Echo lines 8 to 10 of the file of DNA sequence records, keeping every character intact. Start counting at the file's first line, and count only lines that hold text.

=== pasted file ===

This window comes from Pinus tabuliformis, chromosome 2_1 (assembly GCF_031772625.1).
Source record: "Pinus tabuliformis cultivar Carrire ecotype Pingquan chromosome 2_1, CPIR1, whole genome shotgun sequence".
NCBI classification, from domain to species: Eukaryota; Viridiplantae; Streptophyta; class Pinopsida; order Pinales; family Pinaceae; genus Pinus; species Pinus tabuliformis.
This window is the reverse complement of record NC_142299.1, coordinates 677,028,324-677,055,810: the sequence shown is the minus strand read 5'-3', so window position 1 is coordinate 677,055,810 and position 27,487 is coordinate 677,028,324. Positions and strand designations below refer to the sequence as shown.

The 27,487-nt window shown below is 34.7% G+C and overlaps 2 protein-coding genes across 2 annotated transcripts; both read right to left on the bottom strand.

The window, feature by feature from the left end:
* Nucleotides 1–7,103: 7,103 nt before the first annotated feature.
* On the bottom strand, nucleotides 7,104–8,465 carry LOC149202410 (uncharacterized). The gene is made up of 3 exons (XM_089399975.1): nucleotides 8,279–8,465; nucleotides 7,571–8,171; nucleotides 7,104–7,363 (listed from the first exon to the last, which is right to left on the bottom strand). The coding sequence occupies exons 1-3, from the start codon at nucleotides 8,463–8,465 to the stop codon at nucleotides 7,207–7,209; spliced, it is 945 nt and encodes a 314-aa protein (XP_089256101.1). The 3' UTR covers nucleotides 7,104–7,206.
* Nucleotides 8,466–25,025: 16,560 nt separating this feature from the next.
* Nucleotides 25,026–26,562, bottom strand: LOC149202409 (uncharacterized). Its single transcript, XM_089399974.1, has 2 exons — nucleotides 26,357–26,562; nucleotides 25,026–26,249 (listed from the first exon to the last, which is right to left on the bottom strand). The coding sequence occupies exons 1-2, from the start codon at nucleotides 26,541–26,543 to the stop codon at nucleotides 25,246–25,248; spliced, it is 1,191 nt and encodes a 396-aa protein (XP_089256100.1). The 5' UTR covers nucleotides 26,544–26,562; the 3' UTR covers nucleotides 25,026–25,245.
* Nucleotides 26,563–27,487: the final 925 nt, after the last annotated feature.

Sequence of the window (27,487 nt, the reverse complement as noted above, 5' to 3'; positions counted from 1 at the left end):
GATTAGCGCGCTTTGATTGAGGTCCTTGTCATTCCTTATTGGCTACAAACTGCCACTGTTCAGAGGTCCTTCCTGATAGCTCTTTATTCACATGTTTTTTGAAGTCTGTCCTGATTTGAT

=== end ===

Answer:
* On the bottom strand, nucleotides 7,104–8,465 carry LOC149202410 (uncharacterized). The gene is made up of 3 exons (XM_089399975.1): nucleotides 8,279–8,465; nucleotides 7,571–8,171; nucleotides 7,104–7,363 (listed from the first exon to the last, which is right to left on the bottom strand). The coding sequence occupies exons 1-3, from the start codon at nucleotides 8,463–8,465 to the stop codon at nucleotides 7,207–7,209; spliced, it is 945 nt and encodes a 314-aa protein (XP_089256101.1). The 3' UTR covers nucleotides 7,104–7,206.
* Nucleotides 8,466–25,025: 16,560 nt separating this feature from the next.
* Nucleotides 25,026–26,562, bottom strand: LOC149202409 (uncharacterized). Its single transcript, XM_089399974.1, has 2 exons — nucleotides 26,357–26,562; nucleotides 25,026–26,249 (listed from the first exon to the last, which is right to left on the bottom strand). The coding sequence occupies exons 1-2, from the start codon at nucleotides 26,541–26,543 to the stop codon at nucleotides 25,246–25,248; spliced, it is 1,191 nt and encodes a 396-aa protein (XP_089256100.1). The 5' UTR covers nucleotides 26,544–26,562; the 3' UTR covers nucleotides 25,026–25,245.